The ban didn’t last long, its utter ridiculousness becoming more and more apparent as the college tried to modernize itself into a sleek, Western-friendly environment in a city being touted as India’s Silicon Valley. India’s success brought down a rule based on lingering Indian bigotry. But I’ve never forgotten the sting of that relatively minor injustice.


The burkha is not a garment that I would wear. Unless I was hiding from the police or something. I don’t even wear a dupatta every time I put on a salwar because I often feel suffocated by things touching my neck, so the whole hijab-niqab bit is lost on me. I don’t care if it’ll make me feel warm and fuzzy like I’m back in my m0ther’s womb, I don’t want it.

Other women do for various reasons of their own. It’s hard to understand them from where I stand but you know what? They don’t need me to understand. I’ve never in my life put on a set of clothes hoping some random person I don’t know and will never know, somewhere out there in the big wide world, approves and understands my sartorial decisions. Why shouldn’t the woman who wears a niqab have the same right?

That said, Yasmin Alibhai Brown, a journalist I greatly admire even when I find myself disagreeing with her, makes a strong point when she says:

We communicate with each other with our faces. To deny that interaction is to deny our shared humanity. Unreasonable community or nationalistic expectations disconnect essential bonds. Governments should not accommodate such demands. Naturists can’t parade on the streets, go to school or take up jobs unless they cover their nakedness. Why should burqaed women get special consideration?

Why? Because there actually are women living in the West today who cover themselves not out of choice but because that is the requirement for stepping outside the house at all.

Take for instance the woman who was fined for wearing a burkha in Italy. Her husband thinks their only alternative now is for her to just stay where she’s put, where nobody else can look at her. A law meant to “help” her ended with her imprisonment.

Europe’s response to Islamic nations forcing their women to dress a particular way is to tell Muslim women living in their countries how to dress, thus isolating them even further. Well! That’ll certainly show those stupid women in Saudi Arabia and Iran and elsewhere!

Amazing, isn’t it, that the right and the left come at it from two completely different political viewpoints, but they agree on one thing: the best way to help a girl out is to tell her what to wear. Once you’ve taken away her choice in this one thing, she will magically find herself surrounded by a multitude of “correct” choices and the world will be a better place. For her and for you.

India doesn’t have this problem, of course. Shikha Dalmia thinks it’s because India has a secular ideal based in the tolerant strands of Hinduism. Maybe. I think it’s because conservative Hindus up north practice their own version of the burkha. Any Indian politician who runs around saying Muslim women need to set aside the veil runs the risk of running into hordes of pissed off Hindu men vehemently opposed to their women taking the pallu of their sarees off their face.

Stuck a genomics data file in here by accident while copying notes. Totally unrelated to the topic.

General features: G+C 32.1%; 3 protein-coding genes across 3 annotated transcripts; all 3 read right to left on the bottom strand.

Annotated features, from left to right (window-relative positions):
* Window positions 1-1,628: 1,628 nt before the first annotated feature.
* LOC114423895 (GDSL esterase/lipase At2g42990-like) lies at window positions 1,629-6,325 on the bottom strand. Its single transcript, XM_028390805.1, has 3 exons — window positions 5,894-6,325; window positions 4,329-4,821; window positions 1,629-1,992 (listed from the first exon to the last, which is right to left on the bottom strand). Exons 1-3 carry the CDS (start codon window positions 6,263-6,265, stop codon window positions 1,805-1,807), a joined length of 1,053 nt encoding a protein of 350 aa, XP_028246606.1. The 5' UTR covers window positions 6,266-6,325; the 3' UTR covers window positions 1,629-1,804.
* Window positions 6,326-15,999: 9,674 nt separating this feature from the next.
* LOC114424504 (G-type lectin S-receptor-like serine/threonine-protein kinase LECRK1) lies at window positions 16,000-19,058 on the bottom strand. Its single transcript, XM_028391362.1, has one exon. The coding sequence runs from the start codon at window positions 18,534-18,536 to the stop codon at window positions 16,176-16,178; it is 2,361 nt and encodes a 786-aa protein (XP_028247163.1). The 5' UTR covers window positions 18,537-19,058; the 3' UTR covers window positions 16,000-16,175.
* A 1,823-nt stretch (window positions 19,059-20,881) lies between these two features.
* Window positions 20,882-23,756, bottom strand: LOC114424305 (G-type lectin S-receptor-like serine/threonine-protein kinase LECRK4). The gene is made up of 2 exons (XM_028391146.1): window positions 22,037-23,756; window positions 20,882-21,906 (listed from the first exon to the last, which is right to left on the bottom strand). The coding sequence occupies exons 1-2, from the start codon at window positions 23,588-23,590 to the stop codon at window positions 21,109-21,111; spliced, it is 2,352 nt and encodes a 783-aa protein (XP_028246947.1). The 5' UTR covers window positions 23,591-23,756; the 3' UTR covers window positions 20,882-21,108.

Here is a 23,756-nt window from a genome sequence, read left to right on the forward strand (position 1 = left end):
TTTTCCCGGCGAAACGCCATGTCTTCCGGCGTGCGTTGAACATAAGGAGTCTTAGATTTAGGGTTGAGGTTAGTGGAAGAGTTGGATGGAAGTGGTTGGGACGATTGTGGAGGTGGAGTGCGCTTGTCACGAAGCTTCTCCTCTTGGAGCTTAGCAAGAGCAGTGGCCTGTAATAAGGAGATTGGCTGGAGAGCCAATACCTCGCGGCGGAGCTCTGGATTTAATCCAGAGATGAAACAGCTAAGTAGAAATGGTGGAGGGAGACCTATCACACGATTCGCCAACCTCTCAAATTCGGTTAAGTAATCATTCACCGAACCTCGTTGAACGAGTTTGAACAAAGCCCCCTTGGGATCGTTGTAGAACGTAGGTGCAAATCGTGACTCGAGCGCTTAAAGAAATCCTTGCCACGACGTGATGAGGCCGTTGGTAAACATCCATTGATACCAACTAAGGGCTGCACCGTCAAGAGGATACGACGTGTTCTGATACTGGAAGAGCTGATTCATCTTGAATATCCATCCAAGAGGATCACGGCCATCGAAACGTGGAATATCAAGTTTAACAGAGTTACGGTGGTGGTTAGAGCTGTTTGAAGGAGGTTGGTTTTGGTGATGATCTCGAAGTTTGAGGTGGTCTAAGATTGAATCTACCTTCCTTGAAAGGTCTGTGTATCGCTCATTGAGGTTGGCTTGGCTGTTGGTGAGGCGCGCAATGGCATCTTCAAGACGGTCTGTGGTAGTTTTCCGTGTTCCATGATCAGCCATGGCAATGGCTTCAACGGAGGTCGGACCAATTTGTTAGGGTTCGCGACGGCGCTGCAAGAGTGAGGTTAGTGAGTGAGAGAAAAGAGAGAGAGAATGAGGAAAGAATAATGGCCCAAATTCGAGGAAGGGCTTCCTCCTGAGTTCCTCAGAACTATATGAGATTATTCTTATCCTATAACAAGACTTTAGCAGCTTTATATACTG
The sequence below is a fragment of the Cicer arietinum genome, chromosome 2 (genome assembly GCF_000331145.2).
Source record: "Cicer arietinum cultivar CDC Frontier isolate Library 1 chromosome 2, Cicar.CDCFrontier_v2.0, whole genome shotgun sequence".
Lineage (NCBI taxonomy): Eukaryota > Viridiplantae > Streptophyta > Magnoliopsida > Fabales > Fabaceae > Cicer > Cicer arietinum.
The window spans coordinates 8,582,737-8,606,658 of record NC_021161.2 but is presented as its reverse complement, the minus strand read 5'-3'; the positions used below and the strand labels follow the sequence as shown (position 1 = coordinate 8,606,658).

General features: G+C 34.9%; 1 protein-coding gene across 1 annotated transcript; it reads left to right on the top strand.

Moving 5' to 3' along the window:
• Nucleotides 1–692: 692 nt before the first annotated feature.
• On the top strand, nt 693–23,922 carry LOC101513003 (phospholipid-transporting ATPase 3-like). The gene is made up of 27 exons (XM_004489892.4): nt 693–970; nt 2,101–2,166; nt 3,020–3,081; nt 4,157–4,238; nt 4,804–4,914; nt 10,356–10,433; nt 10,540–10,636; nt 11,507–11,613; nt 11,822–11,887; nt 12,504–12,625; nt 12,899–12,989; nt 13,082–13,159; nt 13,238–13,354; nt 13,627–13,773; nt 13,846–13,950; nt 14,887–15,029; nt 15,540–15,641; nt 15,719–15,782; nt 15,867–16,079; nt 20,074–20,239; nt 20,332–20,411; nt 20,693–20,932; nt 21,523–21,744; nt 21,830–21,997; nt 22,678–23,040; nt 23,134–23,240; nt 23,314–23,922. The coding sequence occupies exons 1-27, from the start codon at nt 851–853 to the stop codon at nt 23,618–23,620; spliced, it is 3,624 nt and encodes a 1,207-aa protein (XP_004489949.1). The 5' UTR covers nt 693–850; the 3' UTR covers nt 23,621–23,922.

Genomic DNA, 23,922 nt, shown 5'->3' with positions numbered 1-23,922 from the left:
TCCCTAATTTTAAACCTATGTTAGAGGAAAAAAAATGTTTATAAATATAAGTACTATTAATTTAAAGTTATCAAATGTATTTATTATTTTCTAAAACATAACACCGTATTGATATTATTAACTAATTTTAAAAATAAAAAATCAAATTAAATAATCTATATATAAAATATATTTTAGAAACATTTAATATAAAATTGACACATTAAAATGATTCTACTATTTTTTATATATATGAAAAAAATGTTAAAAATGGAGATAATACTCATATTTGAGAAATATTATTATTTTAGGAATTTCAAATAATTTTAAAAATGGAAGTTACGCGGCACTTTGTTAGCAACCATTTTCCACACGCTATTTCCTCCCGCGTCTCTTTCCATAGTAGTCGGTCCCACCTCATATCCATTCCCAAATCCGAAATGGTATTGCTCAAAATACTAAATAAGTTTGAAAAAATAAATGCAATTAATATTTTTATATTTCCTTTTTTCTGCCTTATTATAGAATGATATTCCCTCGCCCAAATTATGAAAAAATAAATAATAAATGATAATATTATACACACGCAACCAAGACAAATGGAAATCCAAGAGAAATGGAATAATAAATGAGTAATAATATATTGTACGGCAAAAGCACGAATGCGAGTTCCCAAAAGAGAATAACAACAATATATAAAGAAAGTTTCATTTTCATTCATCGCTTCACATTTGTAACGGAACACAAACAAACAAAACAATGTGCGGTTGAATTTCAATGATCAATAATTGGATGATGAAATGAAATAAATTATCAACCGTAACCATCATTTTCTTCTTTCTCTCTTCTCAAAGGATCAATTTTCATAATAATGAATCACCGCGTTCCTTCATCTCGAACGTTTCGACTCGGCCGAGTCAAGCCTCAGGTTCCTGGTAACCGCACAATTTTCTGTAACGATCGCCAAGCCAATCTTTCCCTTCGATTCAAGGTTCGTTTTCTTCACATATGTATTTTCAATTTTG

So, basically, I wanted to say: Argh.


Posted by on June 1, 2010 in Life, News, Newsmakers, Personal, Politics, Video


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The Wisdom of Whores


“When people ask me what I do for a living,” writes Elizabeth Pisani in The Wisdom of Whores, “I say ‘Sex and drugs.'” Not only is it succinct, but it’s also a conversation starter as, she observes, “Everybody has something to say about sex and drugs.”

But seldom do people have anything as interesting, perspicacious and entertaining to say about these two things as Pisani in her book (and related website). As a bureau reporter turned epidemiologist, Pisani accidentally found herself in the right place at the right time just as an ominous new disease was spreading across the world – Acquired Immune Deficiency Syndrome (AIDS).

Others before her have discussed what it meant to live on the crest of that deadly wave in the 1980s – back when it was called GRIDS (Gay Related Immune Deficiency Syndrome). The Lancet called it the Gay Compromise Syndrome. The fear, stigma, judgment and ostracization; the horror of attending funerals of your friends every week. On an episode of Inside the Actor’s Studio, Tom Hanks confessed that he still finds it traumatic to watch Philadelphia because so many of the people on screen have since died.

For Pisani, the impact was double – she witnessed its devastation first hand as a New Yorker in the early 1980s and she was just finishing up a degree as an epidemiologist in the mid 1990s when AIDS was finally becoming a matter of international public policy. The Wisdom of Whores is a fascinating account of those first few years when “AIDS” was no longer a dirty word (or at least, it had reached a point where politicians could actually say the word in public without fearing that its residual cooties might latch on to their pristine characters).